The photographs of long queues of climbers waiting to reach the summit of Mount Everest have been seen around the world. Climbers want to take advantage of a short window of favourable conditions to reach the summit of the highest mountain in the world. Their ambition is to stand for a short time “at the top of the world.” But climbing Everest presents real dangers from altitude sickness, wind and weather and avalanches. Over the years about 300 people have died on Everest, many of whose bodies remain on the mountain.
This spring, during the short periods of fine weather, 381 people have ascended Everest and 10 climbers have died. One man from Britain died minutes after reaching the summit and a man from Ireland died in his tent. A man from India died from exhaustion after being “stuck in traffic for more than 12 hours.” George Mallory, who took part in the first British expeditions to Everest, died on the mountain in 1924. His body was not discovered until 1999 and it is not known whether he and his companion, Sandy Irvine, reached the summit. When Mallory was asked why he wanted to climb Everest he replied, “Because it’s there!”
The majesty of great mountain ranges like the Himalayas creates a sense of awe in the human heart. They tower above us and make us feel how small and vulnerable we are. Those who reach the summit of Everest are tiny specks in a vast universe. It is often impossible to recover the bodies of those who perish in the attempt because of our human limitations. Mount Everest stands unmoved as human beings die on its heights.
So, we must look beyond the mountains to the almighty God who created them and in whom we can find help in life and in death. In Psalm 121 the psalmist wrote, “I lift up my eyes to the mountains – where does my help come from? My help comes from the Lord, the Maker of heaven and earth. He will not let your foot slip – he who watches over you will not slumber; indeed, he who watches over Israel will neither slumber nor sleep. The Lord watches over you – the Lord is your shade at your right hand; the sun will not harm you by day, nor the moon by night. The Lord will keep you from all harm – he will watch over your life; the Lord will watch over your coming and going both now and forevermore.”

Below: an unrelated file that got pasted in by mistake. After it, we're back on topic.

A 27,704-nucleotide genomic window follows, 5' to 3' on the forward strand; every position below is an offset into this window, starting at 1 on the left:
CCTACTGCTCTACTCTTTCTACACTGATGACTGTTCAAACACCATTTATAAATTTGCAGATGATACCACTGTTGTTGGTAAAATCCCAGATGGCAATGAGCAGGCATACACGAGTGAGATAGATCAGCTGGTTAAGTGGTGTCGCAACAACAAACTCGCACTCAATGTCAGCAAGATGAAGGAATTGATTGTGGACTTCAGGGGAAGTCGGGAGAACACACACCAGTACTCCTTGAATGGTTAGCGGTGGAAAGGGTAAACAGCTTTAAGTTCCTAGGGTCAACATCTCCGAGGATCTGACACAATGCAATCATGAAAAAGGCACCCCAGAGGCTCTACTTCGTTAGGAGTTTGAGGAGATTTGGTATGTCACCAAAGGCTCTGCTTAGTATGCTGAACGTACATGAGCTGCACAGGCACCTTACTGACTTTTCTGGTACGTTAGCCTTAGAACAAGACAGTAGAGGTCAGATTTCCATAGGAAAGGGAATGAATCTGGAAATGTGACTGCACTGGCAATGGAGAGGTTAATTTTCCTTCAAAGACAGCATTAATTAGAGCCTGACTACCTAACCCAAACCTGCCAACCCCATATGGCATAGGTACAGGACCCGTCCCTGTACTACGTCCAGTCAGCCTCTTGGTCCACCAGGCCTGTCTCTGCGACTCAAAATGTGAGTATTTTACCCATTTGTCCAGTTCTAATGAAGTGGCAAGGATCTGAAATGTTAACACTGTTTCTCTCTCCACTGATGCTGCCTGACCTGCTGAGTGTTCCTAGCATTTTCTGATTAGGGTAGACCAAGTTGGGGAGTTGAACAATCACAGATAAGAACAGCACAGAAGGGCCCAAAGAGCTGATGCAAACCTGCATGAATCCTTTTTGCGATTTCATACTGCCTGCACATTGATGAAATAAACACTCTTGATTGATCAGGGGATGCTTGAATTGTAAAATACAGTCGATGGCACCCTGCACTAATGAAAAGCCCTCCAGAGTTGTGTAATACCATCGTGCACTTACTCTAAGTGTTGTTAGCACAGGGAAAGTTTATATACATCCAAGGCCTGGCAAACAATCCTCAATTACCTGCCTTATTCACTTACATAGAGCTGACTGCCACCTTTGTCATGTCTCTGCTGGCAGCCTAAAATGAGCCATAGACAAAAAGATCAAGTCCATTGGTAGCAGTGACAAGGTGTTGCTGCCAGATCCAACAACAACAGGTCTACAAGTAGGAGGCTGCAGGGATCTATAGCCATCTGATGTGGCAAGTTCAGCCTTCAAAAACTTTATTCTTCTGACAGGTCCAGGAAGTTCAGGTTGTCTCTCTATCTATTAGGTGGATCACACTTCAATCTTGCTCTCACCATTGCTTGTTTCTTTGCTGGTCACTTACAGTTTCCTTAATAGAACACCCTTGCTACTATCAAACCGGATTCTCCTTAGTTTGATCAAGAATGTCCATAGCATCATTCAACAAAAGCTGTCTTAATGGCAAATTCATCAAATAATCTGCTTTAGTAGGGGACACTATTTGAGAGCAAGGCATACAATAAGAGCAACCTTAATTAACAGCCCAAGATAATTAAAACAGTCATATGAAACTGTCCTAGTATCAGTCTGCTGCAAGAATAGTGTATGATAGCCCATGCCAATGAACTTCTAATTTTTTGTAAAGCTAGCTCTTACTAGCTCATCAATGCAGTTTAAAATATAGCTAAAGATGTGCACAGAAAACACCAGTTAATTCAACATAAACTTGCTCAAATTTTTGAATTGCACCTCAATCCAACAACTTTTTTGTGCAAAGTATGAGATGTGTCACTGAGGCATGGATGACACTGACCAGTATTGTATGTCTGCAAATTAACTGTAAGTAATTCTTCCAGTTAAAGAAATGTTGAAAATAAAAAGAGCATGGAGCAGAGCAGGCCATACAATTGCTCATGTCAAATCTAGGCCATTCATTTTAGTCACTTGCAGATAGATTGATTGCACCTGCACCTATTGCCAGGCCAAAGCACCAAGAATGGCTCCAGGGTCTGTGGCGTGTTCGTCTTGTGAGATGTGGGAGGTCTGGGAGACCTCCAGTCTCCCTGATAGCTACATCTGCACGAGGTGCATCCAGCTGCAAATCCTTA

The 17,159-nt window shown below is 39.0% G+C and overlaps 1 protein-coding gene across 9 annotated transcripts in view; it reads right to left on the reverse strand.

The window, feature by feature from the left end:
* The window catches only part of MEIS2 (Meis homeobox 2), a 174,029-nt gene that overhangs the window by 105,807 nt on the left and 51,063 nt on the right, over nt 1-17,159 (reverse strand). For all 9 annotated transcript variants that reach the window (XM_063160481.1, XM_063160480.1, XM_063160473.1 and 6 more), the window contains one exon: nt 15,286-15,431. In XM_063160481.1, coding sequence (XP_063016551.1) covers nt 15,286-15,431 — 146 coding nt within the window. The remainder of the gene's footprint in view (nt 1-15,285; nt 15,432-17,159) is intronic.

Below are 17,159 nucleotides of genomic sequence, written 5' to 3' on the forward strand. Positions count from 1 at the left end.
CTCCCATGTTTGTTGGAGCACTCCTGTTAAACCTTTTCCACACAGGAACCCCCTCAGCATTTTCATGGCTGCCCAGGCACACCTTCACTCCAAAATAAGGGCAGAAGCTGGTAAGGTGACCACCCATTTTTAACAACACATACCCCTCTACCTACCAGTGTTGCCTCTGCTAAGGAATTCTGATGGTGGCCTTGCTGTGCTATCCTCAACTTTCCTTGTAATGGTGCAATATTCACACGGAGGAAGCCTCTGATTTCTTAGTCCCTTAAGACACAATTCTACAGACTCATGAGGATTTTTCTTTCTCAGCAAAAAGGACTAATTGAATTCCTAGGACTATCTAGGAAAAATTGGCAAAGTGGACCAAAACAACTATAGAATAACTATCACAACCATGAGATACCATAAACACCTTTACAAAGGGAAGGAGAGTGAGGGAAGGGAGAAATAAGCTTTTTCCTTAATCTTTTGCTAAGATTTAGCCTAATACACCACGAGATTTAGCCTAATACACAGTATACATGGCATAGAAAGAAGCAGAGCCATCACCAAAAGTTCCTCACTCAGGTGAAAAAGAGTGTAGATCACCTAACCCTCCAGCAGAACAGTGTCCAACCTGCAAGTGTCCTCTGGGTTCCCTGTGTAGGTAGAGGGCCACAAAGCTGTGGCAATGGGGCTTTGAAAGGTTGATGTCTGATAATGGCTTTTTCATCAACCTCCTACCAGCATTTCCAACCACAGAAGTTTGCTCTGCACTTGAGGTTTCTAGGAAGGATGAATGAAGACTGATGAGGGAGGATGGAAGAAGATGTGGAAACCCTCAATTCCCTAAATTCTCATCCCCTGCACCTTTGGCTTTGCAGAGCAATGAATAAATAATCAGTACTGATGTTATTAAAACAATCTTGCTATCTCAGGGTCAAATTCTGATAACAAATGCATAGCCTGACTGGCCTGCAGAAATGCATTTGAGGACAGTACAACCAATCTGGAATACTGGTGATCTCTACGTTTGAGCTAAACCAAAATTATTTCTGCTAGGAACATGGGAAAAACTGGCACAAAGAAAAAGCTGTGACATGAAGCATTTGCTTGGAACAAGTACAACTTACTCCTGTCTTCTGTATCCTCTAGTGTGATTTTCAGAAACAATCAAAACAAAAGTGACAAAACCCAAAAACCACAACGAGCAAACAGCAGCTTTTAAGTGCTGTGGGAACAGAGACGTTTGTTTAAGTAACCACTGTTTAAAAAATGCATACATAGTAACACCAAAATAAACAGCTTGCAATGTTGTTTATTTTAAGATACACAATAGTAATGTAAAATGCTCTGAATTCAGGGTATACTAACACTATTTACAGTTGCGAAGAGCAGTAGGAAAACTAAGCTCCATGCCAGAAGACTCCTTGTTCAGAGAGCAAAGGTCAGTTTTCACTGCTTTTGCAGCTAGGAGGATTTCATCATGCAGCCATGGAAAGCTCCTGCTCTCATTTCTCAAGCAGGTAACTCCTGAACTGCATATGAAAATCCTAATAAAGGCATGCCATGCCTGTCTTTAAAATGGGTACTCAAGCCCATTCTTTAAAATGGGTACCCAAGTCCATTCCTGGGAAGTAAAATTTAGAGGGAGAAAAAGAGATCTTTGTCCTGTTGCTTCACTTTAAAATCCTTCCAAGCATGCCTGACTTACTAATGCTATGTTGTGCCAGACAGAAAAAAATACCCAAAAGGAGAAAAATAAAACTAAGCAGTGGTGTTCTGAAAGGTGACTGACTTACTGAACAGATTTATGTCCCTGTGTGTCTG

Bear Grylls is well-known as a man who embodies the spirit of adventure and outdoor survival. His love of adventure began when he was growing up on the Isle of Wight. His late father, Sir Michael Grylls, taught him to climb. Bear says, “It brought us close and I loved it. It was never about the climbs but about that closeness.” In his book “To My Sons” he writes, “Aim to live a wild, generous, full, exciting life – blessing those around you and seeing the good in all. Follow your dreams – they are God-given.”
Bear trained in martial arts and perfected many of his skills when he served for 3 years in the British Special Forces as a member of 21 SAS. He has climbed Everest; crossed the North Atlantic on an inflatable boat; navigated the Northwest Passage; survived crocodile-infested swamps in Indonesia; and para-motored over the Himalayas. He says, “It is through faith that we find peace, but that same faith can also give us great boldness to reach out that little bit further than maybe we are comfortable. Everything worthwhile in life comes from reaching beyond that point of comfort; daring to risk it all; following our dreams despite the cost; loving despite the pain; hoping despite the doubts; and living boldly despite the fear. Life is an adventure that it best lived boldly.”